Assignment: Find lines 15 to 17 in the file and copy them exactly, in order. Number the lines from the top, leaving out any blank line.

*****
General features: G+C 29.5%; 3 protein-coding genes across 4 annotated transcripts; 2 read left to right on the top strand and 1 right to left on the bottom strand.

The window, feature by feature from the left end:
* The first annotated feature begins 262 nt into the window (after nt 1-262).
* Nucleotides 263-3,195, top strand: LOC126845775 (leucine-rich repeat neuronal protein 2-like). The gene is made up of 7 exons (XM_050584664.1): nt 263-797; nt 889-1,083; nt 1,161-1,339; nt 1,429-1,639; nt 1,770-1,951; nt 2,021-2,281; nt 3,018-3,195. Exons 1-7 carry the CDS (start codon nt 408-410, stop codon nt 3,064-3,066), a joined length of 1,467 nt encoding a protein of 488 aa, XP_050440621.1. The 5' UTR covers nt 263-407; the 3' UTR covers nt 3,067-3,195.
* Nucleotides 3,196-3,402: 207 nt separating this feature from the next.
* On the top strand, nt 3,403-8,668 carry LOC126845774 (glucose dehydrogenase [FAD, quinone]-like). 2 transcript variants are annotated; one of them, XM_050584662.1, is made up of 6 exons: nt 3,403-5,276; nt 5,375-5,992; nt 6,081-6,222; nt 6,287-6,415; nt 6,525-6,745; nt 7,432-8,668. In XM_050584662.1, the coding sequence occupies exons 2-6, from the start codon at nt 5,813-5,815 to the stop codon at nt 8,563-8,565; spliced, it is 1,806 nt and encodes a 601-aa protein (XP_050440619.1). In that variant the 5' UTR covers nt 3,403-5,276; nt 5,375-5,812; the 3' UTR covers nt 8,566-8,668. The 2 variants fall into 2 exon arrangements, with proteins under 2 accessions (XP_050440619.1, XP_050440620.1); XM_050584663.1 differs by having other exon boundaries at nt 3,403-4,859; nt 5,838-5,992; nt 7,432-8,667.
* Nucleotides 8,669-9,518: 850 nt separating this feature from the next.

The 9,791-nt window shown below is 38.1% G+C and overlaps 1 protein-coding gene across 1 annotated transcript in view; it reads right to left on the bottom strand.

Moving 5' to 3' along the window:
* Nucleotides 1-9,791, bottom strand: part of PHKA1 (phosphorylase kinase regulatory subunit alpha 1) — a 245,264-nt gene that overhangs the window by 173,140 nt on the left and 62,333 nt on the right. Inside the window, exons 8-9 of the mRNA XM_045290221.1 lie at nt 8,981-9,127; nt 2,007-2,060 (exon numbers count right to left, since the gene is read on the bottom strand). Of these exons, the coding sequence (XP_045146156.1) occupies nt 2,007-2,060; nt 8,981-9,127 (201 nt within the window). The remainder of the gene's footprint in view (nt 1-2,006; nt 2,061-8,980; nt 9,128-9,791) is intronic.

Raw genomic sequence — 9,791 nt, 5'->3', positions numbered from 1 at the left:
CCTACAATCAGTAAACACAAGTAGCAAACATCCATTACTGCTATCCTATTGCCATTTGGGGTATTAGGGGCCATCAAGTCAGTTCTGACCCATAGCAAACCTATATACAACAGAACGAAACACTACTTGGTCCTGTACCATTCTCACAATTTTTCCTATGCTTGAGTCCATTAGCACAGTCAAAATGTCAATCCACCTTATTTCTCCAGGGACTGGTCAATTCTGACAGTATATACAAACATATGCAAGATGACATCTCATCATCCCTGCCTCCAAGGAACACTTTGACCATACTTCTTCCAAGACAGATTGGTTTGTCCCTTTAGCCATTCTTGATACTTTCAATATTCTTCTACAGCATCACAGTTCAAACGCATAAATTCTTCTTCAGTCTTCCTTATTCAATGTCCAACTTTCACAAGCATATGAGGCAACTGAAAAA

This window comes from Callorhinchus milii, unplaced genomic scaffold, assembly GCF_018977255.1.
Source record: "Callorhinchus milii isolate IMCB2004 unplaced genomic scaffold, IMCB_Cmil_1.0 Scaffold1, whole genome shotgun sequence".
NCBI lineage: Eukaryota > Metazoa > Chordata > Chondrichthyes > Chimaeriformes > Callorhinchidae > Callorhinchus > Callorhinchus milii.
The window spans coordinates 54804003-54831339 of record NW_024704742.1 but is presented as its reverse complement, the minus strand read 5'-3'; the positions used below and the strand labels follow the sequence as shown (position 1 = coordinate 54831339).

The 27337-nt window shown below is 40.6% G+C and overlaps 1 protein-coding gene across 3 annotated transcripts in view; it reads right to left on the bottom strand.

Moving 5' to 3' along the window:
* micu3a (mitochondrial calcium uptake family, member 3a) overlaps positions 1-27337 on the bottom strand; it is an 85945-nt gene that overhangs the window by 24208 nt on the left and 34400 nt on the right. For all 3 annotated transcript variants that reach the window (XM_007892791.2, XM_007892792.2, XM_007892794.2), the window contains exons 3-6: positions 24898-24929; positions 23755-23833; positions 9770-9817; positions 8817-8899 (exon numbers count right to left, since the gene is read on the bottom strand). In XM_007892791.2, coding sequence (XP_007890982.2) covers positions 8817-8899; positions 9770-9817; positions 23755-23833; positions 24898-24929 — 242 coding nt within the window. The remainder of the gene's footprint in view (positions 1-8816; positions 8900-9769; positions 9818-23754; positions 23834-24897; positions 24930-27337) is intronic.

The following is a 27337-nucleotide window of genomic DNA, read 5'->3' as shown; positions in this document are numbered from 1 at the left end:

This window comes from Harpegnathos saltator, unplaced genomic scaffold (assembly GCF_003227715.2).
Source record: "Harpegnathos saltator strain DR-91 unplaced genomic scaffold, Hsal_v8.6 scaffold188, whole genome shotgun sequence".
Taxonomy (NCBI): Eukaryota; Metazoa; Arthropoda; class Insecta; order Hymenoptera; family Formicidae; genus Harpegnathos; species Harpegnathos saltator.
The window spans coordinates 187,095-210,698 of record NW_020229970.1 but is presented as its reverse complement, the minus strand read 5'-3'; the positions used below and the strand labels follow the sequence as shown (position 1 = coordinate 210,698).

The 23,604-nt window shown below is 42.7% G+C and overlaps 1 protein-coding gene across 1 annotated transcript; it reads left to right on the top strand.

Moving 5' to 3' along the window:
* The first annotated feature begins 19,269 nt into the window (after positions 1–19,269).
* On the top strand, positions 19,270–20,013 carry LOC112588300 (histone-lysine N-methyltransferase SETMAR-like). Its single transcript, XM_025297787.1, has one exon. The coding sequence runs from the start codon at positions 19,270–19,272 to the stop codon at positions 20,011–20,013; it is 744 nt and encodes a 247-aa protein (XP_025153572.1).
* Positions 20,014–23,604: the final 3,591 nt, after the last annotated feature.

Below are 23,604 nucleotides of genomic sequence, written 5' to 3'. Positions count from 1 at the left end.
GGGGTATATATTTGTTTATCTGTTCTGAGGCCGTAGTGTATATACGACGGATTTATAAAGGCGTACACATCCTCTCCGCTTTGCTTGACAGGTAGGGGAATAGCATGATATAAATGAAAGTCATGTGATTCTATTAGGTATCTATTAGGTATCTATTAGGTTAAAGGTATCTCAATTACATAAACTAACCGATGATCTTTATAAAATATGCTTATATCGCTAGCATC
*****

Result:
NCBI lineage: Eukaryota > Metazoa > Chordata > Chondrichthyes > Chimaeriformes > Callorhinchidae > Callorhinchus > Callorhinchus milii.
The window spans coordinates 54804003-54831339 of record NW_024704742.1 but is presented as its reverse complement, the minus strand read 5'-3'; the positions used below and the strand labels follow the sequence as shown (position 1 = coordinate 54831339).

The 27337-nt window shown below is 40.6% G+C and overlaps 1 protein-coding gene across 3 annotated transcripts in view; it reads right to left on the bottom strand.